Susan Deer Cloud Sept 3, 2008 19:52:58 GMT 2
Post by moira on Sept 3, 2008 19:52:58 GMT 2
The Last Ceremony by Susan Deer Cloud
FootHills Publishing, 2007
Review by Kimberly L. Becker
A writer of Blackfoot, Mohawk, Seneca heritage (Métis), Susan Deer Cloud grew up in the Catskill Mountains, but, as indicated on the Winning Writers web site, “has sojourned in many places.” Along the way, Deer Cloud has accumulated many awards, including a National Endowment for the Arts Fellowship in Literature. Her bio on the NEA website reads, “her cat is not impressed by any of this.” It is hard not to be impressed, however, by Deer Cloud’s third book of poetry, The Last Ceremony.
In Native tradition, ceremony is central and healing. Deer Cloud laments the loss of tribal lands and traditions: “In what places might I do ceremony / … let fall sweet smelling tobacco to the ground / after the words are covered over with my sadness?” She mourns the diminished ceremonial life of her people: “I am not going to pretend. The only ceremony / we had left to us was taking rides in a dented / Chevy on dirt roads no city slickers could find. / The only ceremony left to us was stopping / at a path we mountain Indians knew about, / stepping behind one another, hands brushing / the bent ferns.”
Deer Cloud does not stand on ceremony: her language can be every bit as earthy as the landscape she inhabits. In one poem, the key word from a familiar phrase is changed from cojones to cunt. Deer Cloud unapologetically claims the power of the feminine, especially in the prize-winning poem “Welcome to the Land of Ma’am” (Prairie Schooner’s Readers’ Choice Award, 2003). In contrast to the current cult of young and artificial women with “collagen-smiles, sucked-thin thighs,” Deer Cloud dreams of reclaiming a time, “when older women were revered as beautiful elders, medicine women, / wise women, beloved women, when the People cried for their visions / in the female heart of the ancient hills.”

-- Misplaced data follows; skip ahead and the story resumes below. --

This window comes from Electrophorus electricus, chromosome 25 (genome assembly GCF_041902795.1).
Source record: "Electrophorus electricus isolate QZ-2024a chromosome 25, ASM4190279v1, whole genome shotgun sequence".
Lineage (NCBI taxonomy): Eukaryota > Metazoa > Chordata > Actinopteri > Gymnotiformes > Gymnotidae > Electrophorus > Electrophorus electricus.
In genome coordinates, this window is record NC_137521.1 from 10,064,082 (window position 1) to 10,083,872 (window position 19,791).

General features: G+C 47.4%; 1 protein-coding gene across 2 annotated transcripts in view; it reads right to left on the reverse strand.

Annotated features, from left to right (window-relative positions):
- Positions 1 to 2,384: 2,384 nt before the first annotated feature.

In her author’s statement for the NEA, Deer Cloud says, “I am of Native heritage, and our approach to life is very much one that includes thanksgiving, gratitude.” Indeed, her poem “Why I Love Being an Indian” celebrates an impromptu cell phone call from her sister, who has seen a vision above their Indian grandfather’s house: “I love this about being Indian, having a sister call me like this / me stopping in my tracks under florescent lights in a grocery store, / grinning a giant of a smile as she tells me about a cloud warrior.”
Deer Cloud writes with the strength of a warrior, yet she also evinces a certain vulnerability. In one of the most moving passages, she asks: “What if you could love yourself enough / to learn your own language, dance / between earth and sky? / Or at least pretend to?” In The Last Ceremony Deer Cloud does more than pretend—she dances, beautifully and powerfully, with words.
[url=[http://www.winningwriters.com/contests/war/2007/wa07_cloud.php]Susan Dear Cloud[/url][/b][/size]
review first published by her circle ezine